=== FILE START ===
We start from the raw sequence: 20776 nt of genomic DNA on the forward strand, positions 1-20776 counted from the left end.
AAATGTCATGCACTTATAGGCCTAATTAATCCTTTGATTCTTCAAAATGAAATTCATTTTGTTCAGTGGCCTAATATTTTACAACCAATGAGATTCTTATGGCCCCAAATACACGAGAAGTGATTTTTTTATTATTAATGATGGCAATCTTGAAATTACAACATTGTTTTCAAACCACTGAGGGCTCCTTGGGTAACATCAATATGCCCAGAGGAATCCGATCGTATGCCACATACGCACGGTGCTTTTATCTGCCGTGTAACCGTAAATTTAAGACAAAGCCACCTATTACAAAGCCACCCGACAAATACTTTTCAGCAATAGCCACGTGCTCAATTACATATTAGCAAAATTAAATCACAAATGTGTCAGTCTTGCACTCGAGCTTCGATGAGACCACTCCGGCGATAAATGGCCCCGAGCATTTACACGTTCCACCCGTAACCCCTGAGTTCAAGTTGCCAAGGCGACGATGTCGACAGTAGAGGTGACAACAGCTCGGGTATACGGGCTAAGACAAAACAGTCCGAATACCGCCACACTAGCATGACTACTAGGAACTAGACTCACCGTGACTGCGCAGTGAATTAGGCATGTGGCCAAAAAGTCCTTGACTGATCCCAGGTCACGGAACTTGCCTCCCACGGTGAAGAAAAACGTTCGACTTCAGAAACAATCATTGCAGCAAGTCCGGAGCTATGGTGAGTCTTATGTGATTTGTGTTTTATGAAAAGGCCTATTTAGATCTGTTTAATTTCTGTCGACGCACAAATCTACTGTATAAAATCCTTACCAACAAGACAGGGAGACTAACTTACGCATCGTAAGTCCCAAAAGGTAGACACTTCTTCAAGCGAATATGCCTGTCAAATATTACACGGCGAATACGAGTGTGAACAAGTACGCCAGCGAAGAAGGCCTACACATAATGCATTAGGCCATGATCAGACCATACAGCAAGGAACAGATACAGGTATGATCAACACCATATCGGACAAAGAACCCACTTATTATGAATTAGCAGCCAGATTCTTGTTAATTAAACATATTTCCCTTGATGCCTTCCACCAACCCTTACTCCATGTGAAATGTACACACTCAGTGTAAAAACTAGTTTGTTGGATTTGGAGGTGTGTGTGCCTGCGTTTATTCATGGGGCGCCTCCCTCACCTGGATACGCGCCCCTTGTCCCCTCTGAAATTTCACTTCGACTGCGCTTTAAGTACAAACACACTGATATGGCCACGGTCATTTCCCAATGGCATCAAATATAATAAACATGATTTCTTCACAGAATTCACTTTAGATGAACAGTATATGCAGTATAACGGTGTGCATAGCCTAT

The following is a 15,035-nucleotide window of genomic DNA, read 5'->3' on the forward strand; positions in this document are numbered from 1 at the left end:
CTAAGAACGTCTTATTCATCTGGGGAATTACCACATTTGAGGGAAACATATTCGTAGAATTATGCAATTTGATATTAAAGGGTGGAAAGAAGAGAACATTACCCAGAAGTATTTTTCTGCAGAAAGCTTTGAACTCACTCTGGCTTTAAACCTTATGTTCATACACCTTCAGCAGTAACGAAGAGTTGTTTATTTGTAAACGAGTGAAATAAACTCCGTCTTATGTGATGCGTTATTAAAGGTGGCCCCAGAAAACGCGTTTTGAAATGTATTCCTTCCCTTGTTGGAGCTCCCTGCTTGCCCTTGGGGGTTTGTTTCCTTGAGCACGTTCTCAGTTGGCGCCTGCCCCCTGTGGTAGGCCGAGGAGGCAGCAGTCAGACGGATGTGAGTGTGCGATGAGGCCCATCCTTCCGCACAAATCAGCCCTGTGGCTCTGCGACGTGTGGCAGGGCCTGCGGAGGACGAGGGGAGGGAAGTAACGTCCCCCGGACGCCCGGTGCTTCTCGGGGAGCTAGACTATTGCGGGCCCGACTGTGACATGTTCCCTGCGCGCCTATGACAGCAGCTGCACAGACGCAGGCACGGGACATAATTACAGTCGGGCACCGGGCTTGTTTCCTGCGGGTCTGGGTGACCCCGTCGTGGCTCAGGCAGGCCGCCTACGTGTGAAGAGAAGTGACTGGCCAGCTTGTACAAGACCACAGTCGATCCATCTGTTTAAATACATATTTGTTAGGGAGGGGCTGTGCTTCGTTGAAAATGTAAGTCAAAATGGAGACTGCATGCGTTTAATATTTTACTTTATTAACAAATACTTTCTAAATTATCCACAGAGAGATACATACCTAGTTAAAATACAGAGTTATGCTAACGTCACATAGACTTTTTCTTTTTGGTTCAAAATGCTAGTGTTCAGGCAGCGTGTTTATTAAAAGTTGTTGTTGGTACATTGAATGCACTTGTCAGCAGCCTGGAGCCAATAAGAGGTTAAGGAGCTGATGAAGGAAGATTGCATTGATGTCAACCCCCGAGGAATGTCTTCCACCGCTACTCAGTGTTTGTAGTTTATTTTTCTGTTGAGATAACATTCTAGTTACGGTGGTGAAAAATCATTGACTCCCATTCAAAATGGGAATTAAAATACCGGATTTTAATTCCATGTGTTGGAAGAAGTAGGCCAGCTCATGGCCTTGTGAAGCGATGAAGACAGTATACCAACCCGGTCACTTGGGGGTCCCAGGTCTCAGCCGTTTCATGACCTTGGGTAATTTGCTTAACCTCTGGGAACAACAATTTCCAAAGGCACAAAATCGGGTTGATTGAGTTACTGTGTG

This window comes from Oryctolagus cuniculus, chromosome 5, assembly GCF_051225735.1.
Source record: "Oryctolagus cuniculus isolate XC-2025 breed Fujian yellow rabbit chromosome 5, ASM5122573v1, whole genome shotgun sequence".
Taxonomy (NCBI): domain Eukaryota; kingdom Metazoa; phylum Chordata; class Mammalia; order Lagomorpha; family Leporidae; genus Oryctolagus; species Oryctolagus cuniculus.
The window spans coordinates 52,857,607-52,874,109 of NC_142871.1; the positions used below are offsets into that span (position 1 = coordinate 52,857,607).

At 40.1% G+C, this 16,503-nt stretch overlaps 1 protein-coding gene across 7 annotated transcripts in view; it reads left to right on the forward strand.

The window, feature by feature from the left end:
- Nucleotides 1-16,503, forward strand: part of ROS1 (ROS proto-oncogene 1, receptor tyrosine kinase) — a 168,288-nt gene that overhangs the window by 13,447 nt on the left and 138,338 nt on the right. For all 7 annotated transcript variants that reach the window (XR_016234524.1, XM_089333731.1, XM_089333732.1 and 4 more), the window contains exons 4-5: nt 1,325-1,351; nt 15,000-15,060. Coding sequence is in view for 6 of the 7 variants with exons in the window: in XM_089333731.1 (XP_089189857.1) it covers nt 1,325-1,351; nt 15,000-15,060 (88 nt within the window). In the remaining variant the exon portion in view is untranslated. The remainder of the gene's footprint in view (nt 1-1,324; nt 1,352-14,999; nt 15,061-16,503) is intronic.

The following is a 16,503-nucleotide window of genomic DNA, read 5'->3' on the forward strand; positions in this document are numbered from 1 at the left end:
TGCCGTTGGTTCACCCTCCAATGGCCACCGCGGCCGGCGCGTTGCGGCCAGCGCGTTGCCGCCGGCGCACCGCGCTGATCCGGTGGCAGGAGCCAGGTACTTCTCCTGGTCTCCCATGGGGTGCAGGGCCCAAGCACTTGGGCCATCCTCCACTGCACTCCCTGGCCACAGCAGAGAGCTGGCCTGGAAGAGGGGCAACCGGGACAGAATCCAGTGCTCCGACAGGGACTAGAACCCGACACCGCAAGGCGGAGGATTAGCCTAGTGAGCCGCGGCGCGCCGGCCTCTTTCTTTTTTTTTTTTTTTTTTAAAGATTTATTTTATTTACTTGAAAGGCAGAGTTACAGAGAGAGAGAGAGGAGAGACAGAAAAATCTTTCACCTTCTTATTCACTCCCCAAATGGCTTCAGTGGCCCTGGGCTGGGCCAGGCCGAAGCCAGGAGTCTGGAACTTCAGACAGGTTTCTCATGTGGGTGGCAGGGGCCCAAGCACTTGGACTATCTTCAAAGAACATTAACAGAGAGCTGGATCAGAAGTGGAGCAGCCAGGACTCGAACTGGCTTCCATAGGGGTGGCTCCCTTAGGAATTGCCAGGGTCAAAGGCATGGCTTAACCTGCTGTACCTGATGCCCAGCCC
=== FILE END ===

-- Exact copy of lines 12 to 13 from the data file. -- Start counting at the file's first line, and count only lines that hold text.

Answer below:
The following is a 16,503-nucleotide window of genomic DNA, read 5'->3' on the forward strand; positions in this document are numbered from 1 at the left end:
TGCCGTTGGTTCACCCTCCAATGGCCACCGCGGCCGGCGCGTTGCGGCCAGCGCGTTGCCGCCGGCGCACCGCGCTGATCCGGTGGCAGGAGCCAGGTACTTCTCCTGGTCTCCCATGGGGTGCAGGGCCCAAGCACTTGGGCCATCCTCCACTGCACTCCCTGGCCACAGCAGAGAGCTGGCCTGGAAGAGGGGCAACCGGGACAGAATCCAGTGCTCCGACAGGGACTAGAACCCGACACCGCAAGGCGGAGGATTAGCCTAGTGAGCCGCGGCGCGCCGGCCTCTTTCTTTTTTTTTTTTTTTTTTAAAGATTTATTTTATTTACTTGAAAGGCAGAGTTACAGAGAGAGAGAGAGGAGAGACAGAAAAATCTTTCACCTTCTTATTCACTCCCCAAATGGCTTCAGTGGCCCTGGGCTGGGCCAGGCCGAAGCCAGGAGTCTGGAACTTCAGACAGGTTTCTCATGTGGGTGGCAGGGGCCCAAGCACTTGGACTATCTTCAAAGAACATTAACAGAGAGCTGGATCAGAAGTGGAGCAGCCAGGACTCGAACTGGCTTCCATAGGGGTGGCTCCCTTAGGAATTGCCAGGGTCAAAGGCATGGCTTAACCTGCTGTACCTGATGCCCAGCCC